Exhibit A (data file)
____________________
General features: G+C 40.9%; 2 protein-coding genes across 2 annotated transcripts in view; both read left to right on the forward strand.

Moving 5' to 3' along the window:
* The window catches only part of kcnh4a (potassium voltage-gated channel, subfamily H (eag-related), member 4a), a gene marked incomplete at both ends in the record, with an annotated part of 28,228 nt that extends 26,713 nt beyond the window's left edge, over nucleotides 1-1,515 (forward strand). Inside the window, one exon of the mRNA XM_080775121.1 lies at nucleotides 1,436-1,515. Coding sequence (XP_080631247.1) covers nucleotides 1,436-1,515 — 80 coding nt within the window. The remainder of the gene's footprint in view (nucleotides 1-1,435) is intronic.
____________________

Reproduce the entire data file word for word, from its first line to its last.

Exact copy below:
General features: G+C 40.9%; 2 protein-coding genes across 2 annotated transcripts in view; both read left to right on the forward strand.

Moving 5' to 3' along the window:
* The window catches only part of kcnh4a (potassium voltage-gated channel, subfamily H (eag-related), member 4a), a gene marked incomplete at both ends in the record, with an annotated part of 28,228 nt that extends 26,713 nt beyond the window's left edge, over nucleotides 1-1,515 (forward strand). Inside the window, one exon of the mRNA XM_080775121.1 lies at nucleotides 1,436-1,515. Coding sequence (XP_080631247.1) covers nucleotides 1,436-1,515 — 80 coding nt within the window. The remainder of the gene's footprint in view (nucleotides 1-1,435) is intronic.